This is a timeless tale of family bonds—how they are broken, how we try to repair the mistakes of the past and the lengths we will go to protect our loved ones. Told against the backdrop of the old west, we meet Jessilyn, a young mestiza, who is left to manage her family's failing cattle farm after her brother runs away and her father dies. Determined to reunite her small family and save their land, she masquerades as a man and goes on a heartbreaking journey to find her brother and bring him home. My heart was pounding with every word. Jessilyn is a heroine for our times: young, spirited, and full of grit. You'll be rooting for her to the bitter end. If you love True Grit's Mattie Ross, then I implore you to meet Larison's Jessilyn Harney.
The Third Hotel is an eerie and heartbreaking dissection of marriage and loss. When Clare arrives in Havana for the New Latin American Cinema festival, she is still coming to terms with the loss of her husband. On the second day, she sees her husband standing outside a museum. But he is supposed to be dead. What happens next is a mystifying series of events that blur the line between fiction and fantasy and cause Clare to reevaluate her marriage, her husband and herself. The Third Hotel is a beautifully strange and poetic mediation on grief and love. In many ways this novel reminded me of the great Joan Didion quote, "We tell ourselves stories in order to live." Read this book. You won't regret it.
Madeline Miller, best known for Song of Achilles, gives salience to one of the most underrated mythical figures, Circe. Previously characterized as merely a seductress and sorceress, Miller weaves classical mythology with her own narrative giving Circe what other male authors never did: strength and agency. This book is thrilling, fascinating—it's a page-turner. And you don't have to know anything about Greek mythology to love this book. It's a beautiful collaboration of classic Greek tales and Miller's sharp narrative prose.
A powerful debut novel told from three distinct perspectives: the first chronicles the unexpected romance between a young, aspiring editor and a famous, much older writer; the second is the story of Amar, an Iraqi-American detained at Heathrow while en route to see his brother in Kurdistan; and the third deftly binds all the characters together. The stories oscillate between funny and sad but most importantly, are deeply humane. Without a doubt this slim novel packs a punch - the tight prose and singular narrative structure draws you in and raises questions of how power and privilege impact love and war and the insidious ways it effects our everyday.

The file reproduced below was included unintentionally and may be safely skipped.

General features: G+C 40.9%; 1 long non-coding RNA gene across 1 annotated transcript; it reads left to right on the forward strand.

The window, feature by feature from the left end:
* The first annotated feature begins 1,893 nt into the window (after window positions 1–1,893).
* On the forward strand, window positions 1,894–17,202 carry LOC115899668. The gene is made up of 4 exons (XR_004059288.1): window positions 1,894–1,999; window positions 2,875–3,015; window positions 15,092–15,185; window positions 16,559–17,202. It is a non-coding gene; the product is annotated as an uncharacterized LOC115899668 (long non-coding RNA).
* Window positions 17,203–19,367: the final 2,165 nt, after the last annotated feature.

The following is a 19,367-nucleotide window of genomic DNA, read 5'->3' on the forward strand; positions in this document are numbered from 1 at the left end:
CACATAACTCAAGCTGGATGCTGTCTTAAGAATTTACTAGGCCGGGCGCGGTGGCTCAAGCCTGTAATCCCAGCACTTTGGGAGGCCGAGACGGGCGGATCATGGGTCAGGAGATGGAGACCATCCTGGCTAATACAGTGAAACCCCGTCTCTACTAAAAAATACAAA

Set in 1980's New York, The House of Impossible Beauties tells the story of the house Angel and Hector built—specifically for the Latinx LGBTQ community who simply want to be loved and accepted for who they are. This story will break your heart and teach you the many ways to love and live. In a time when we need more diverse books, authors, readers and booksellers, this book is vital. As the narrator notes, "All Angel wanted was someone to look up to. When she turned on her television, or went to the movies, or flipped the pages of a magazine, she never saw anyone that looked like who she was, who she had been, or who she wanted to be." As voices outside of the "norm" are threatened and silenced, the publication of this book is more important than ever before.
Eleanor Oliphant is not completely fine. But the secrets she carries are buried so deep, she cannot change her rigid lifestyle. Through a chance encounter with an elderly gentleman do we see Eleanor begin to blossom and let go of the past that haunts her. Beautifully written this is an underrated novel about the power of kindness—an attribute we all could use a little more of in our world today.
Beautiful, harrowing, heartbreaking and mind-blowing, Homegoing should be required reading for everyone. This is one of the most important works on the complexity of blackness and the repercussions of slavery across generations and continents. This book gave me goosebumps. It tore my heart in two, made me cry and filled me with love. This is not a light-hearted read but it is a necessary one.
Proehl tells the story of Val, a former sci-fi TV actress, and her precocious 9-year-old son Alex as they travel from New York to LA to reunite with Alex's estranged father and Val's former co-star. As they visit comic-com shows along the way, Alex encounters a cast of superheroes, comic-book writers, illustrators, and superfans who highlight the cost of fame, the power and magic of storytelling, and slowly reveal the tragedy that caused Val to leave LA and Alex's father in the first place. Smart, heart-warming and insightful this is an affectionate tale of a mother and her son.